Dust ArcEdit

Travis McElroy takes the role of master of ceremonies in the fourth campaign, using the Urban Shadows system by Magpie Games. Originally, the arc was envisioned with the making of a custom role-playing game in mind, but the task proved too large for the given time frame. The campaign is set in a fictionalized version of the Wild West, where creatures such as vampires and werewolves live alongside humans, and focuses on feuding families in the town of Dry River.

CharactersEdit

  • Augustus Parsons (portrayed by Justin) – The deceased industrialist of a successful cashew company who is bound to Earth as a ghost in order to make up for being a terrible person in life. He also has a twelve-year-old daughter named Anna Cardium Parsons.
  • Gandy Dancer (portrayed by Clint) – An Asian-American wizard whose parents were killed when she was an infant. She is terrified of death, studying magic to conquer it. She has a demon assistant/carriage driver named Uncle Oni whose current corporeal form is a Bunraku puppet.
  • Errol Ryehouse (portrayed by Griffin) – An aspiring and well-meaning Latino politician whose dreams of becoming president were dashed when he attempted to cure his lycanthropy, ultimately failing and turning himself into a permanently half-transformed werewolf.

Elementary CampaignEdit

Elementary is a two-shot campaign created exclusively for Maximum Fun donors. The episodes use a special game system Four (sometimes five) Sherlock Holmes and a Vampire (Who Is Also One of the Aforementioned Sherlock Holmes), written by Andrew Young. What little plot there is involves Justin (as GM), Travis, Griffin and Clint (and once guest Patrick Rothfuss) each playing as a different version of Sherlock Holmes solving nonsensical, convoluted mysteries.

Fur CampaignEdit

Much like Elementary, Fur is a one off made for the Maxfun Drive 2019, the game system used is Honey Heist, a one-page RPG written by Grant Howitt, and Travis is the DM. Justin, Griffin, and Clint play three bears attempting to rob a briefcase of Mānuka honey from the Sacramento Convention Center during a screening of Bee Movie.

Hootenanny CampaignEdit

TAZ: Hootenanny was performed live in Nashville, TN at the Ryman Auditorium and is a country music themed space opera. The game used One Seven Design’s system Lasers and Feelings, inspired by The Doubleclicks’s album of the same name. The party consists of three musicians, all from different planets: Shoots McKrackin (Travis), Benny Gene Esserit (Clint), and Pepsi Liberty (Justin).

Graduation ArcEdit

Prior to the Amnesty finale, it was confirmed in a SyFy Wire interview that Travis McElroy would be running the next major campaign of The Adventure Zone.[10] On September 24, 2019, he confirmed via his Twitter account that the next major arc of The Adventure Zone, following Amnesty, would have a title beginning with the letter G.[11] He later denied speculation that the campaign would take place in a space setting.[12] On October 18, 2019 a trailer[13] was launched for the new campaign, which began on October 31, 2019 and returns to Dungeons & Dragons 5E. The players take the role of students who have enrolled in a school for sidekicks and henchpeople.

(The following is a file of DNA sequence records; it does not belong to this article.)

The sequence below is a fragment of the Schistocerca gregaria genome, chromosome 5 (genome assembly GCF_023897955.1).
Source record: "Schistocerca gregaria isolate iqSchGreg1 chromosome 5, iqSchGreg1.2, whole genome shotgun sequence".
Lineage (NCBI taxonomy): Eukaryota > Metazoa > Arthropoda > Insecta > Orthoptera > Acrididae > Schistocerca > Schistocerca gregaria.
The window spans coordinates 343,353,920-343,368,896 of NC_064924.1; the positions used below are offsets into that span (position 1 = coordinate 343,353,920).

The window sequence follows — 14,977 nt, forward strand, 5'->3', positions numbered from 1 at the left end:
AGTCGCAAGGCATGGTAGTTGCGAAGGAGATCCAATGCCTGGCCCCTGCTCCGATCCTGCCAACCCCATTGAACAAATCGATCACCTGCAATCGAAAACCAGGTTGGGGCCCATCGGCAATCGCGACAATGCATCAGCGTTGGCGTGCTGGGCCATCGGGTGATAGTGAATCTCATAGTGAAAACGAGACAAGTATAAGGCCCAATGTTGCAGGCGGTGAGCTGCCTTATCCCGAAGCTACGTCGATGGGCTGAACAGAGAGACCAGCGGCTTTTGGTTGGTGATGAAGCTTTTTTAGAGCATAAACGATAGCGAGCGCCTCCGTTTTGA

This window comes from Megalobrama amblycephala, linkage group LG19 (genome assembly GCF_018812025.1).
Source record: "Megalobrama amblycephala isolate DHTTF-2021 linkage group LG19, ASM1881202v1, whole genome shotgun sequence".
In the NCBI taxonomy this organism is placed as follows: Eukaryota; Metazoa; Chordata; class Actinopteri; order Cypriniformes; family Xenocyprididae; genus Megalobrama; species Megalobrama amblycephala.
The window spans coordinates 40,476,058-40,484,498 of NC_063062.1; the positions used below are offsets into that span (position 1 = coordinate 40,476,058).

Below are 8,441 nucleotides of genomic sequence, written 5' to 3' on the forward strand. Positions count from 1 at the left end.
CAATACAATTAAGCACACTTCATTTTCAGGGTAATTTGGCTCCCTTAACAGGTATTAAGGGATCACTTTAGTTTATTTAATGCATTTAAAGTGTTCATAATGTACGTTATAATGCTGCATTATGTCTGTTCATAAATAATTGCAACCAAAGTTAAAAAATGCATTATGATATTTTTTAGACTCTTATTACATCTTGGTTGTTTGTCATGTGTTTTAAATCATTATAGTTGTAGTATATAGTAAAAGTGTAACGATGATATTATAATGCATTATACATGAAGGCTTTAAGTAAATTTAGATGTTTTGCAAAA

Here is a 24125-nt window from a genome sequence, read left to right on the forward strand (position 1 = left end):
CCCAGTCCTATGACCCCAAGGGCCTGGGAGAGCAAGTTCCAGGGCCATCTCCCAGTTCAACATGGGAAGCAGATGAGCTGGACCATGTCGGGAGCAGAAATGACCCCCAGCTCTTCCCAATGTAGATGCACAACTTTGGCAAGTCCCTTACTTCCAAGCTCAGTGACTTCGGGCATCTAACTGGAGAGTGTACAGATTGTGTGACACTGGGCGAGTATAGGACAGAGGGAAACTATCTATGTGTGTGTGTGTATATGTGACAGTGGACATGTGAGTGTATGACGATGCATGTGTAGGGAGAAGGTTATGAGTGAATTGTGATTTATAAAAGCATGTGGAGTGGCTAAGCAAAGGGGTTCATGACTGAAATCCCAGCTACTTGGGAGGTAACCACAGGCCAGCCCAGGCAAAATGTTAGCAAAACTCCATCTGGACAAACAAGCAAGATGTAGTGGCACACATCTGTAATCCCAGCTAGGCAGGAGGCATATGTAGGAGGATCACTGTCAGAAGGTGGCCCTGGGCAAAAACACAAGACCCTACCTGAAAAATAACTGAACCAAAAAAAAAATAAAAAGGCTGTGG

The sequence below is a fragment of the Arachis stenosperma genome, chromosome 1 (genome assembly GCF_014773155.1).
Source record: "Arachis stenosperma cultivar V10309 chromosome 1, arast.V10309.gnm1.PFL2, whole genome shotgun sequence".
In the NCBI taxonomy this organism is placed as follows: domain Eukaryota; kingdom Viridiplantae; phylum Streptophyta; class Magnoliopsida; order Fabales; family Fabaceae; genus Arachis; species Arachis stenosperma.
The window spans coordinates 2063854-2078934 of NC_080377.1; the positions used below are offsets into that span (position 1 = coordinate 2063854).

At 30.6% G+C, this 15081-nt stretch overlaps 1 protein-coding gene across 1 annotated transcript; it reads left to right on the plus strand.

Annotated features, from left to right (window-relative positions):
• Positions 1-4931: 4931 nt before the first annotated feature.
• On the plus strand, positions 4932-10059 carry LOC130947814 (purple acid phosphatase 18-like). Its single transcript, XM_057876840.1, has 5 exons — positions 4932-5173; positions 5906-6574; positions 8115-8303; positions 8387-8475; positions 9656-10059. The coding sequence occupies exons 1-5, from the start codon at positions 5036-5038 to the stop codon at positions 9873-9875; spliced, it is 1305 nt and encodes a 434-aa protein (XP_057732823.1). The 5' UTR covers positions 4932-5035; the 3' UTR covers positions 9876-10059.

CharactersEdit

  • Argonaut "Argo" Keene (portrayed by Clint) – A water Genasi rogue, a former sailor with a handlebar mustache and blue-green skin.[14]
  • Firbolg (portrayed by Justin) – A nameless Firbolg druid who speaks in a slow, halting voice and has an affection and connection with animals, seeming to prefer them to other students. Other characters occasionally suggest names for him, which have included Bud, Professor Mushrooms, and Fiscal Responsibility.[14]
  • Sir Fitzroy Maplecourt (portrayed by Griffin) – A wealthy and arrogant former student of Clyde Nite's Night Knight School who was forced to leave the school after the emergence of his heretofore-unexplained magic powers.[14] Fitzroy, a half-elf, belongs to the barbarian class, although he possesses magic powers uncommon in most barbarians.

Inheritance CampaignEdit

TAZ: Inheritance[a] was performed live at the Balboa Theatre in San Diego, CA during San Diego Comic Con 2019, based on an original system created by the players. The setting takes place in a post-apocalyptic desert wasteland, featuring groups of different stereotypical dads. The party consists of four dads, each from a specific dad tribe (Sports Dads, Vacation Dads, Car Dads, and Grill Dads). They team up to defeat the evil Crafting Dads in order to obtain the legendary TV remote control. The game featured all four McElroys as players, with CollegeHumor’s Brennan Lee Mulligan, host of Dimension 20, as GM.

Just UsEdit

The Just Us campaign is GMed by Travis McElroy, and described by Griffin as "Travis' take on superheroes trying to pretend to be normal".[15] It was recorded as a live show in Atlanta using the game Supernormal, written by Ursidice.[16] It is currently unreleased.

MercerEdit

TAZ: Mercer is a one-shot made for the Maxfun Drive 2020, marketed as a "modern day crime drama" set in an unnamed north-east American city in 2006 and based on Dungeons & Dragons 5th Edition. It was named after and guest DMed by Matthew Mercer of Critical Role.

Reviews and criticismEdit

The Adventure ZoneEdit

The podcast has been well-received, especially among younger and LGBT+ demographics. It has sold out dozens of liveshows since 2014, and has been downloaded hundreds of millions of times.[17] One of the creators, Justin McElroy, said truthfully of the podcast, "[it] has a following."[18] The Adventure Zone currently holds a 4.9 rating on Podbay, and a 5.0 rating on Apple Podcasts.[19][20]